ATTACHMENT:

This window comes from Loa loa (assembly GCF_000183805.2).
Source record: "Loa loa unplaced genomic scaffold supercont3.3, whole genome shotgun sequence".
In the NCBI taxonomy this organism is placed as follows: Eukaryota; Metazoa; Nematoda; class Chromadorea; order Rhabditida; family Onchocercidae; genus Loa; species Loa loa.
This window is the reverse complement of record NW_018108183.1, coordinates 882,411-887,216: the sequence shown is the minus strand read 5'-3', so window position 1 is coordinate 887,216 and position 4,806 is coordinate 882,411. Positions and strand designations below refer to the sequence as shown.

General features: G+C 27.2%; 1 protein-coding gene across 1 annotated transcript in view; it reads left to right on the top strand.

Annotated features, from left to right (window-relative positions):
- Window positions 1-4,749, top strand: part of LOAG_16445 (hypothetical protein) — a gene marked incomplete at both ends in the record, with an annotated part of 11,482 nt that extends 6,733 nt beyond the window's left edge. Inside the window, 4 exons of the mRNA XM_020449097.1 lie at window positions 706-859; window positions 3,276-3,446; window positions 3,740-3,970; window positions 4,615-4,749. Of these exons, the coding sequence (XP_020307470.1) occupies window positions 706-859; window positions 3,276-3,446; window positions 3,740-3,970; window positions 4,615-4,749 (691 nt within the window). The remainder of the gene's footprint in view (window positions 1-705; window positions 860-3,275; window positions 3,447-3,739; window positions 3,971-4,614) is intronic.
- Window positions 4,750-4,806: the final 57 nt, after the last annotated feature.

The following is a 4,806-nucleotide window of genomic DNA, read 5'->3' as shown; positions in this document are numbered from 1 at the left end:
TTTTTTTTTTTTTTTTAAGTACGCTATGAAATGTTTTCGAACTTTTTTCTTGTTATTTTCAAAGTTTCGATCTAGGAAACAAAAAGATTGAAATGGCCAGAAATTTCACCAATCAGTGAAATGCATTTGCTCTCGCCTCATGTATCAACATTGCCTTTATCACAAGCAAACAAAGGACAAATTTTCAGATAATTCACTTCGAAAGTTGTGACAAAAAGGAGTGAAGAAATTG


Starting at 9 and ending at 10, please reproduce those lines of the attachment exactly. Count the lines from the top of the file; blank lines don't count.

The following is a 4,806-nucleotide window of genomic DNA, read 5'->3' as shown; positions in this document are numbered from 1 at the left end:
TTTTTTTTTTTTTTTTAAGTACGCTATGAAATGTTTTCGAACTTTTTTCTTGTTATTTTCAAAGTTTCGATCTAGGAAACAAAAAGATTGAAATGGCCAGAAATTTCACCAATCAGTGAAATGCATTTGCTCTCGCCTCATGTATCAACATTGCCTTTATCACAAGCAAACAAAGGACAAATTTTCAGATAATTCACTTCGAAAGTTGTGACAAAAAGGAGTGAAGAAATTG